I was just getting started on my standard speech about how to turn a tough subtraction like 34 − 8 into the easy addition of “2 + 4 + two tens left.” But her mind was still on the last problem, specifically on the two tens and the seven.

“If you have 27,” she said, “and you add three more, you get 30. And four more is 34.”

“Um, yes, but…” I interrupted.

She shushed me again.

“And then you can take away the four. And then you can take away the three. And then you can take away one more…It’s 26!”

Mom Learns a Lesson

She continued through the next page that way. For every problem, she started with whatever number struck her fancy, usually containing at least one digit from the problem before. She added enough to get up to the 30-something number in the book.

Only then would she deign to subtract the number in question.

I don’t think she ever saw the point of the mental math technique the book and I were trying to teach, but she did have a lot of fun playing around with the numbers.

In the long run, that’s much more important.


Feature photo: “Laughing Girl” by ND Strupler via Flickr (CC BY 2.0).

howtosolveproblemsWant to help your kids learn math? Claim your free 24-page problem-solving booklet, and sign up to hear about new books, revisions, and sales or other promotions.


There Ain’t No Free Candy

Ah, the infinite chocolate bar. If only it could work in real life! But can your children find the mistake? Where does the extra chocolate come from?

Here’s a hint: It’s related to this classic brainteaser. And here’s a video from Christopher Danielson (talkingmathwithkids.com), showing how the chocolate bar dissection really works.

Happy munchings!


CREDITS: Feature photo (top) by Yoori Koo via Unsplash. “Hershey Bar Math” video by Christopher Danielson via YouTube. The infinite chocolate gif went viral long ago, and I have no idea who was the original artist.

howtosolveproblemsWant to help your kids learn math? Claim your free 24-page problem-solving booklet, and sign up to hear about new books, revisions, and sales or other promotions.


How You Can Play with Math #106

Do you enjoy math? I hope so! If not, browsing this post just may change your mind.

Welcome to the 106th edition of the Math Teachers At Play math education blog carnival — a smorgasbord of links to bloggers all around the internet who have great ideas for learning, teaching, and playing around with math from preschool to pre-college. Let the mathematical fun begin!

By tradition, we start the carnival with a puzzle in honor of our 106th edition. But if you would like to jump straight to our featured blog posts, click here to see the Table of Contents.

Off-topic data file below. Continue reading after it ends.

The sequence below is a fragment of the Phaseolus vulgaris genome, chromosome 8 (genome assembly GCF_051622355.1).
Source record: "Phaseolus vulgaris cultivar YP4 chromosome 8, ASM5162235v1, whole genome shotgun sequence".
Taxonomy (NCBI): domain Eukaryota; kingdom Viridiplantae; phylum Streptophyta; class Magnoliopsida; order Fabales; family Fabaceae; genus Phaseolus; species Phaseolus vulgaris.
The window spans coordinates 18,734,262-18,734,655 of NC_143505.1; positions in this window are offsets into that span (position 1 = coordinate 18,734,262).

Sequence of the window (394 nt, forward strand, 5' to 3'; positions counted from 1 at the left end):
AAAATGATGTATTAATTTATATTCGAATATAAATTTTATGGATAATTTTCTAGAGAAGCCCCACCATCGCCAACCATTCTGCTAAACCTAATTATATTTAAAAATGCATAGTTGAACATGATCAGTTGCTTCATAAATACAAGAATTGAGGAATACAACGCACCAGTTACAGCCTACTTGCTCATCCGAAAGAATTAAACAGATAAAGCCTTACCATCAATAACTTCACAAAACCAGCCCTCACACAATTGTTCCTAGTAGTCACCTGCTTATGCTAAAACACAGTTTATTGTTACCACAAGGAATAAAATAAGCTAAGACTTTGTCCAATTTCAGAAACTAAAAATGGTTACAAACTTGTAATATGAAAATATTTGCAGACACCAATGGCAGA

Try This Puzzle

If you slice a pizza with a lightsaber, you’ll make straight cuts all the way across. Slice it once, and you get two pieces.

If you slice it five times, you’ll get a maximum of sixteen pieces. (And if you’re lucky you might get a star!)

  • How many times would you have to slice the pizza to get 106 pieces?

Click here for all the mathy goodness!

Dot Grid Doodling

What can you DO with a page full of dots?

Yesterday, I mentioned my new series of paperback dot grid notebooks, and I promised to share a few ideas for mathematical doodling.

Doodling gives our minds a chance to relax, wander, and come back to our work refreshed. And though it goes against intuition, doodling can help us remember more of what we learn.

Math doodles let us experiment with geometric shapes and symmetries. We can feel our way into math ideas gradually, through informal play. Through doodles, our students will explore a wide range of mathematical structures and relationships.

Our own school experiences can make it hard for us to teach. What we never learned in school was the concept of playing around with math, allowing ideas to “percolate,” so to speak, before mastery occurs, and that process may take time.

—Julie Brennan

I like to doodle on dotty grid paper, like the pages in my math journals, but there’s No Purchase Necessary! You can design your own printable dot page at Incompetech’s PDF generator, or download my free coloring book (which includes several pages of printable dot and graph paper).

Patterns in Shape and Angle

To make a faceted mathematical gemstone, start with any shape you like. Then build other shapes around it. What do you notice? Does your pattern grow outward from its center? Or flow around the corner of your page? How is each layer similar, and how is it different?

Arbitrary constraints can lead to mathematically interesting doodles. For instance, create a design out of 45-45-90 triangles by coloring exactly half of every grid square. How many variations can you find?

Symmetry Challenge

Play a symmetry puzzle game. Draw a line of symmetry and fill in part of the design. Then trade with a partner to finish each other’s doodles.

Make more complex symmetry puzzles with additional reflection lines.

Math Doodle Links

  • Who can talk about mathematical doodling without mentioning Vi Hart? If you’ve never seen her “Doodling in Math Class” video series, you’re in for a treat!
  • See if you can draw a rotational-symmetry design, like Don’s “Order 4” graphs.
  • Or experiment with the more flexible rules in John’s “Knot Fun” lesson.
  • And my latest obsession: the “ultimate” tutorial series on Celtic Knotwork, which explores the link between knots and their underlying graphs.
My favorite knot doodle so far.

Inspirations: A Recreational Mathematics Journal
Reflections: A Math Teacher’s Journal
Explorations: A Math Student’s Journal
Contemplations: A Homeschooler’s Journal

Also available through: Barnes-Noble-logo the_book_depository_logo CreateSpace-logo

Before you start doodling: How to Break In Your New Math Journal.


Feature photo (top): Sommermorgen (Alte Holzbrücke in Pretzfeld) by Curt Herrmann, via Wikimedia Commons. [Public domain]

howtosolveproblemsWant to help your kids learn math? Claim your free 24-page problem-solving booklet, and sign up to hear about new books, revisions, and sales or other promotions.